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The Top 5 Building Demolition Failures

Last updated Wednesday, April 18, 2018 00:09 ET

These demolition failures demonstrate why any kind of building demolition is a potentially life-threatening event.

Philadelphia, 04/18/2018 / SubmitMyPR /

Building demolitions usually attract a great deal of attention. There is something spectacular and even awe-inspiring about seeing a large building brought down in a precise, controlled manner. Demolition companies use incredible amounts of explosives to demolish a building in a safe way that doesn’t imperil surrounding structures or anyone on the ground.

However, building demolitions don’t always go according to plan. In some cases, explosives fail to go off, or a building falls in an unexpected way. These demolition failures demonstrate why any kind of building demolition is a potentially life-threatening event.

The Pontiac Silverdome

Opened in 1975, the Pontiac Silverdome was an engineering marvel when it was first built. By the 1990s, however, the aging structure had become a symbol of the Detroit area’s economic decline. Initially closed in 2006, it was later reopened, only to close again in 2013. A planned demolition in 2017 failed when only 10 percent of the explosives inside the building detonated. Demolition experts explained that faulty wiring was responsible for the failed demolition.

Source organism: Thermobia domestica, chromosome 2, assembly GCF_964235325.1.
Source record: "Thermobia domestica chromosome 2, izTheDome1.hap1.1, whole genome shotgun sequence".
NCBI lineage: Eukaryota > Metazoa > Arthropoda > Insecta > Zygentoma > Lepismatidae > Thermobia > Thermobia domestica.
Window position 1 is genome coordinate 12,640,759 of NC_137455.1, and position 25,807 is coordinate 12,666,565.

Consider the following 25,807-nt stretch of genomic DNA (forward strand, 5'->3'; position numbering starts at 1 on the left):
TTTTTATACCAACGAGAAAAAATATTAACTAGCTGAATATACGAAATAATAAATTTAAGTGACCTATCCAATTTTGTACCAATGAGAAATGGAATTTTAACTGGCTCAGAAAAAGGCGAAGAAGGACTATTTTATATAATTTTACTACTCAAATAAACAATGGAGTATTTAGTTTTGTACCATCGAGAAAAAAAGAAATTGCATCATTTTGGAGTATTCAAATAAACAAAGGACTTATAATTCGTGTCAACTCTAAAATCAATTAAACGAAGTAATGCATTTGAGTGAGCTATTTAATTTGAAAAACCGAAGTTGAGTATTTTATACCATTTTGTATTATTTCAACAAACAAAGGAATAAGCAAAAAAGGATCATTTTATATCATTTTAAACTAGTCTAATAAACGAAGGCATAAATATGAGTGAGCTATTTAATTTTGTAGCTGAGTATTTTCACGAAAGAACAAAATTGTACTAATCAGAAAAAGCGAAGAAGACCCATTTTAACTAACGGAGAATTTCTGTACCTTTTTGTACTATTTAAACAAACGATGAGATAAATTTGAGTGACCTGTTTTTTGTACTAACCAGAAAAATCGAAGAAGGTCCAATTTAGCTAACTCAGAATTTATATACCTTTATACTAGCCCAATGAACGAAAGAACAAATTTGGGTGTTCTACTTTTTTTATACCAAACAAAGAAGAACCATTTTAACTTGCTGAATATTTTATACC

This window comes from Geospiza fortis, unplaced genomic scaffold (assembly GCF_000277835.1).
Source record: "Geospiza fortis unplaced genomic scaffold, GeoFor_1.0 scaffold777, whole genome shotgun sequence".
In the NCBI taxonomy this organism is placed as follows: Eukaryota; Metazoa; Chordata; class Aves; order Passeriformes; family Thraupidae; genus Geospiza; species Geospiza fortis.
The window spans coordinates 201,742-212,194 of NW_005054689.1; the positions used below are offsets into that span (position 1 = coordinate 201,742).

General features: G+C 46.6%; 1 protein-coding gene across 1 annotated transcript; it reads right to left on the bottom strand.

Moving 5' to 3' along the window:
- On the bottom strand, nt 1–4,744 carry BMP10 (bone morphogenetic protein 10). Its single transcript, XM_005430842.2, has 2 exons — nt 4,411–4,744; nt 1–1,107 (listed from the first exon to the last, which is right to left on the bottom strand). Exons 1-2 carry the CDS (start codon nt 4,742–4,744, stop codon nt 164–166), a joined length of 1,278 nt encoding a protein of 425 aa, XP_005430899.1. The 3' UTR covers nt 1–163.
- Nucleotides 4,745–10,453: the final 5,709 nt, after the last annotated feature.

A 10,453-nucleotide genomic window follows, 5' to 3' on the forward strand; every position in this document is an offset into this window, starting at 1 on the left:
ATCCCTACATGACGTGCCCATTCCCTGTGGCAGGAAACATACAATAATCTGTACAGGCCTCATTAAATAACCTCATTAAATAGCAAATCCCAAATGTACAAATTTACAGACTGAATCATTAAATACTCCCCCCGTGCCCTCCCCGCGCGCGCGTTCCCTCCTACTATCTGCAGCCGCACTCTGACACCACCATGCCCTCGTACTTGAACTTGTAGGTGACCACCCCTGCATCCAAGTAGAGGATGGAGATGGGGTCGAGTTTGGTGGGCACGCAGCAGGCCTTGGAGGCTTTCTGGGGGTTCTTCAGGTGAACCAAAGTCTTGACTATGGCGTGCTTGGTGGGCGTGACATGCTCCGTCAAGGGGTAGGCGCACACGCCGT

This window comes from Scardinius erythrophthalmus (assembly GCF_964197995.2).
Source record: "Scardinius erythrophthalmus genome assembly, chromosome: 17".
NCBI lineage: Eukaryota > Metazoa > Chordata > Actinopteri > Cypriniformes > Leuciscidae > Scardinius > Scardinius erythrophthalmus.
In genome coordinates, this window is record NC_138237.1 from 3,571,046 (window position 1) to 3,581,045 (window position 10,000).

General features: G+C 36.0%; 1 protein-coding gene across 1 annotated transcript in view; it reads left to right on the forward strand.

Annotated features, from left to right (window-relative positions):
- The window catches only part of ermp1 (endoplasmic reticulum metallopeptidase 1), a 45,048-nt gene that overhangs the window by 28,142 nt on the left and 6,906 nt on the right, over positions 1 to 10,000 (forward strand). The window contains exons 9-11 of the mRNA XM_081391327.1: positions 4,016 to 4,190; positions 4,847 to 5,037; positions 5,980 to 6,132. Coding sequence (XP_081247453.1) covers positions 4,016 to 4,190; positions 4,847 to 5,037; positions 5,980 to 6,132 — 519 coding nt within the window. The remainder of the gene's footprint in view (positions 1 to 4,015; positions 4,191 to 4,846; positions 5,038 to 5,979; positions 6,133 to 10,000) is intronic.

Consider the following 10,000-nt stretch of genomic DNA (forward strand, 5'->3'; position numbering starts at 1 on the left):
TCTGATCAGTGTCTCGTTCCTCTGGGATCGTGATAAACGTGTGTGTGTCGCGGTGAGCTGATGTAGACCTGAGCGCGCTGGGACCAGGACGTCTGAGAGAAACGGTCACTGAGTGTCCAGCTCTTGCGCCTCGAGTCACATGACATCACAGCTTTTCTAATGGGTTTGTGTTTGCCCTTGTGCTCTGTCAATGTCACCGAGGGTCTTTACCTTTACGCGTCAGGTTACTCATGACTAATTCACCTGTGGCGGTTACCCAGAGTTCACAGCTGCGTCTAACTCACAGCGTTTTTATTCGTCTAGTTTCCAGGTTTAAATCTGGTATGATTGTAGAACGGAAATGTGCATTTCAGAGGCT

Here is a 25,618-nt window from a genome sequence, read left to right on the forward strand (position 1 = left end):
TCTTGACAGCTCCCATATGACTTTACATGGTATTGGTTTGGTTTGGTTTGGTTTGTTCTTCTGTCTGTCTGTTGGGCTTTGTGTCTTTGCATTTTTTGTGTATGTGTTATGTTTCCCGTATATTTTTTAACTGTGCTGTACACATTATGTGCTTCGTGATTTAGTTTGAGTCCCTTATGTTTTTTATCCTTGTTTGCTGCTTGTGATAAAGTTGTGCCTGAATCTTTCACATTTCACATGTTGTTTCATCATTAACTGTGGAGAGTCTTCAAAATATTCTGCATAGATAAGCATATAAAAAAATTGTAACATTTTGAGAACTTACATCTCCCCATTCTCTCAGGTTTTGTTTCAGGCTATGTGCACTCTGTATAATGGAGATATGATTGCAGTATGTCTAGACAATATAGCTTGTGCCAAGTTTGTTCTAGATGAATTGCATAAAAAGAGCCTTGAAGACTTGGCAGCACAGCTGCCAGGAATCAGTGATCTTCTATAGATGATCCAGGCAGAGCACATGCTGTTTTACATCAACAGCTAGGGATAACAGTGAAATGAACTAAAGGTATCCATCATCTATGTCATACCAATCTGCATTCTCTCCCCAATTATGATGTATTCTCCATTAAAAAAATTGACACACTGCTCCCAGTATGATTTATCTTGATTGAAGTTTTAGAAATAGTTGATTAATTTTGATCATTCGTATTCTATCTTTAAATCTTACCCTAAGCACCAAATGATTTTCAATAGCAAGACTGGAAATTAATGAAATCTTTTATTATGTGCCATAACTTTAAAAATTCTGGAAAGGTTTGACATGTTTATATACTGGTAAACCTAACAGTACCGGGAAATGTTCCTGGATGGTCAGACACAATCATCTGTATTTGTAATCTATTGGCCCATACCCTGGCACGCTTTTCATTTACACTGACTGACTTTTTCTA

Scotland Red Roads High Rises

When Scottish demolition crews attempted to demolish six high rises simultaneously, just four of the buildings imploded. Two high rises collapsed about halfway, and then remained standing upright. Months of investigation revealed that the two buildings left standing had been built with a stronger steel frame than the other buildings — a problem that went undiscovered for five decades due to inconsistencies in the construction records. A report states, “Because of the discovery of discrepancies, the agency that completed the report also explained that the company could have done more to err on the side of caution, especially with regards to pre-weakening the structures.”

Demolition Failure in Liuzhou China

In 2009, a failed demolition of a residential tower in Liuzhou, China split the building in two and left one half tilting precariously to the side. Instead of crumbling to the ground as intended, the other half of the building fell sideways and smacked into the ground on its side. Construction workers were forced to take apart the remaining half of the building with a crane. The Liuzhou building demolition accident is just one in a series of major building demolition failures that have occurred in China in recent years.   

Las Vegas Clarion

Las Vegas is known for gambling, but it has also become synonymous with controlled demolitions. Because aging hotels are often more expensive to renovate than they are to simply rebuild, construction companies are called in to demolish old buildings to make way for new developments. In 2015, the 12-story Clarion hotel was demolished with 4,400 pounds of explosives. However, the hotel’s elevator shaft remained standing stubbornly in the rubble. Demolition crews had to return later and remove the elevator shaft with a wrecking ball.